Age and Scientific Genius
Great scientific output typically peaks in middle age. A classic literature has emphasized comparisons across fields in the age of peak performance. More recent work highlights large underlying variation in age and creativity patterns, where the average age of great scientific contributions has risen substantially since the early 20th Century and some scientists make pioneering contributions much earlier or later in their life-cycle than others. We review these literatures and show how the nexus between age and great scientific insight can inform the nature of creativity, the mechanisms of scientific progress, and the design of institutions that support scientists, while providing further insights about the implications of aging populations, education policies, and economic growth.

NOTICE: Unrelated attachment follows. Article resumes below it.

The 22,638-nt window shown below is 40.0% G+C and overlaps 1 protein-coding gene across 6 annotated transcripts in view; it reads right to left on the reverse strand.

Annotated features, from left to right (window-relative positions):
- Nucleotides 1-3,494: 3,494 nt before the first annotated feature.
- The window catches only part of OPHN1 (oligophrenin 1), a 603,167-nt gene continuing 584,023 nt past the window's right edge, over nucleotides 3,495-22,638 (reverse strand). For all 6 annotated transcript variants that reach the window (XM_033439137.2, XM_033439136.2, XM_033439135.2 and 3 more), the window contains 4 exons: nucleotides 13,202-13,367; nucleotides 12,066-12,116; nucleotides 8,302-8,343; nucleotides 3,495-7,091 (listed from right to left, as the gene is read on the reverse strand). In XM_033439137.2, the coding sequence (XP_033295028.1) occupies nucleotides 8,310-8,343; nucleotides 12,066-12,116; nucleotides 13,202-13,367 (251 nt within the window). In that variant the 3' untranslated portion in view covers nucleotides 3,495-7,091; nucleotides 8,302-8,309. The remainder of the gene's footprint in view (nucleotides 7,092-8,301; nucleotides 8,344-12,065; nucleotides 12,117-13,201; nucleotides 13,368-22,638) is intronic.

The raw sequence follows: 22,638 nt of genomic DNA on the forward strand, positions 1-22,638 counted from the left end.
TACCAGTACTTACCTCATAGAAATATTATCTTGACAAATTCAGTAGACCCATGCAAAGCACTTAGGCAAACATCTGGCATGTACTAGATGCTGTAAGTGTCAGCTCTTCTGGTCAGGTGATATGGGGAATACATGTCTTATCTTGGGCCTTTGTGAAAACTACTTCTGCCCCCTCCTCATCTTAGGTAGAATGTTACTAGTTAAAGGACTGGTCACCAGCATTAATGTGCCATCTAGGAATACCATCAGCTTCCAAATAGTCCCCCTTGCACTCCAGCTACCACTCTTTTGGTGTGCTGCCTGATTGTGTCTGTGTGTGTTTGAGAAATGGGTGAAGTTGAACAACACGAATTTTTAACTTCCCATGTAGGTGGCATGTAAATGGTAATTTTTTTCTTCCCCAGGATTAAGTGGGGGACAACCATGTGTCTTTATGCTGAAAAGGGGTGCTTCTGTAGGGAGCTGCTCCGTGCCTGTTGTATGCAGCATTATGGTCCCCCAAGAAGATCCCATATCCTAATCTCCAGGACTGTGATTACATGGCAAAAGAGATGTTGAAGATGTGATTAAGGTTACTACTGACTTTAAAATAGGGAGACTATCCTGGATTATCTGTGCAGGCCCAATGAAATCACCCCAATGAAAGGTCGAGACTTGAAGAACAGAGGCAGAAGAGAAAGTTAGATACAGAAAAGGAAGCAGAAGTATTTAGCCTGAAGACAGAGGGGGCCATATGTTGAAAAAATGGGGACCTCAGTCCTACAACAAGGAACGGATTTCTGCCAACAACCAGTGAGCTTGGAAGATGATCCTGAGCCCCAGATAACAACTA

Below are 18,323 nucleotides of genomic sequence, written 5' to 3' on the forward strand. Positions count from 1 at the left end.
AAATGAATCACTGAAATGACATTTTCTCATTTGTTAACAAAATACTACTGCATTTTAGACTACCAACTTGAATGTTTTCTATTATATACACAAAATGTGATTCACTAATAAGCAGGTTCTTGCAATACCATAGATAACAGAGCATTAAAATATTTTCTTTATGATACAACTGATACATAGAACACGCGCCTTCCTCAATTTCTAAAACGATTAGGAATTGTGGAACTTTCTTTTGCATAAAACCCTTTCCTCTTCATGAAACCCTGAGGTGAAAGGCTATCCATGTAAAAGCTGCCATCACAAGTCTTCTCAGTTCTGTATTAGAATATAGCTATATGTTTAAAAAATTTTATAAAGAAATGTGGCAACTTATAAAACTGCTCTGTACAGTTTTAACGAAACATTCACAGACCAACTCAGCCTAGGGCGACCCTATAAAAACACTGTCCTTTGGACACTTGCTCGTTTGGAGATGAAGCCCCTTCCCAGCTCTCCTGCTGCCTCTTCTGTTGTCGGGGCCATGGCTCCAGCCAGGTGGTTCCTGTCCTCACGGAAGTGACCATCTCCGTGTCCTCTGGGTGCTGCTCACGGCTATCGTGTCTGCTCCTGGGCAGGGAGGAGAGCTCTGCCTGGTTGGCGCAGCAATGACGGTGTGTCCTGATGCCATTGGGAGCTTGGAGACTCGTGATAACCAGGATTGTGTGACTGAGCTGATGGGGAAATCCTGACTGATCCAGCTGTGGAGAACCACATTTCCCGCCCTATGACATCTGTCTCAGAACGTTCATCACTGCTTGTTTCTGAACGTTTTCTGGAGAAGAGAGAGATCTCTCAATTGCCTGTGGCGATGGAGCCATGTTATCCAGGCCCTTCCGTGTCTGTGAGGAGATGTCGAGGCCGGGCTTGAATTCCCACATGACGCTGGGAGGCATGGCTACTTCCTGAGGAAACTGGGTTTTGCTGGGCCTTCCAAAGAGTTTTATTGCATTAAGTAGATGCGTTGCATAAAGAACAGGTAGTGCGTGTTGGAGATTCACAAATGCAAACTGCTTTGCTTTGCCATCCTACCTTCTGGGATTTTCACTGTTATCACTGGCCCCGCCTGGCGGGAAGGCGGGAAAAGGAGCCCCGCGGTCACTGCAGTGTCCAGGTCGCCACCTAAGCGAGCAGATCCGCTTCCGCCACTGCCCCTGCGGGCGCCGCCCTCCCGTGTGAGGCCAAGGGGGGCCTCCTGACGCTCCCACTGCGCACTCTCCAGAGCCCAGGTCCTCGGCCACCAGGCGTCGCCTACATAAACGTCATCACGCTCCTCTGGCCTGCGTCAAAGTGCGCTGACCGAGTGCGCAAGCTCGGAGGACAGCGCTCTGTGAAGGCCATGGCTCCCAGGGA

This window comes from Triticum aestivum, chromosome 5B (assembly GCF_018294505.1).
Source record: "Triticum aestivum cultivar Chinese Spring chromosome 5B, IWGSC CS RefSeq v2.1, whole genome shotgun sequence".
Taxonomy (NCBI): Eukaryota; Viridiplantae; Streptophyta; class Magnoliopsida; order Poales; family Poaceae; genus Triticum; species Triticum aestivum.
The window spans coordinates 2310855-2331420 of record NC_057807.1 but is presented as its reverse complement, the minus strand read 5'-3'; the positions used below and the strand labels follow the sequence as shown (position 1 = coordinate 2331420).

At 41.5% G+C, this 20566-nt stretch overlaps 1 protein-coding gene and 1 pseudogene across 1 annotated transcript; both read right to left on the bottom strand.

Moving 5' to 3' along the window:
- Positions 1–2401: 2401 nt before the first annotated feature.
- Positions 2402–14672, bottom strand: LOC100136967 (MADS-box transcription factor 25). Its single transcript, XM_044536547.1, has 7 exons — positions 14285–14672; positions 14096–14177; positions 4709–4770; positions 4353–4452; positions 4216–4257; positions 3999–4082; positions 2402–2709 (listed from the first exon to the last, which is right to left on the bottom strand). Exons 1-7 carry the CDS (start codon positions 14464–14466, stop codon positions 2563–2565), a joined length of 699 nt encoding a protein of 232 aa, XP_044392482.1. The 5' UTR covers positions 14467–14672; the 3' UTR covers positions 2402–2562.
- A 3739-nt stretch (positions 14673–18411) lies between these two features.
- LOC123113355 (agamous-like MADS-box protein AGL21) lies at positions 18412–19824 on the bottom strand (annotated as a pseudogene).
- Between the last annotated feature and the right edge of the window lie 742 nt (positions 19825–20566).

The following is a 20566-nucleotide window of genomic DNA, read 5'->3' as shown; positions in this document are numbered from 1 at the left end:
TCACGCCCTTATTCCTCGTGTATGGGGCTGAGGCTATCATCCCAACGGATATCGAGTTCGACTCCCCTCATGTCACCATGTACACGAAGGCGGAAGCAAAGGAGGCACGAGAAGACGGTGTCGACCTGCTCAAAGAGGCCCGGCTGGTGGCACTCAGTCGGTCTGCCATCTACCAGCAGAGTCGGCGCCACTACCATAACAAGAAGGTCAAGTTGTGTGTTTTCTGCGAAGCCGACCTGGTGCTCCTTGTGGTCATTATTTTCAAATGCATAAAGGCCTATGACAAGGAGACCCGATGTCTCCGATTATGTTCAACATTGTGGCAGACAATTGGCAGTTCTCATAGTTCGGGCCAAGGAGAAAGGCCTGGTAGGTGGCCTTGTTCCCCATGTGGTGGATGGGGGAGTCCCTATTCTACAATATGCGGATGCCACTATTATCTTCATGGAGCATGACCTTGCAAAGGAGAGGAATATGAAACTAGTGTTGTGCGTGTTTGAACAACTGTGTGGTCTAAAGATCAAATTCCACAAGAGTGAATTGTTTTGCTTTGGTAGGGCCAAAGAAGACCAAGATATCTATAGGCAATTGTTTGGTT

This manuscript was prepared for the forthcoming Handbook of Genius (Dean K. Simonton, editor). Weinberg acknowledges support from NSF #1064220 and # 1348691 and NIA P01 AG039347. The views expressed herein are those of the authors and do not necessarily reflect the views of the National Bureau of Economic Research.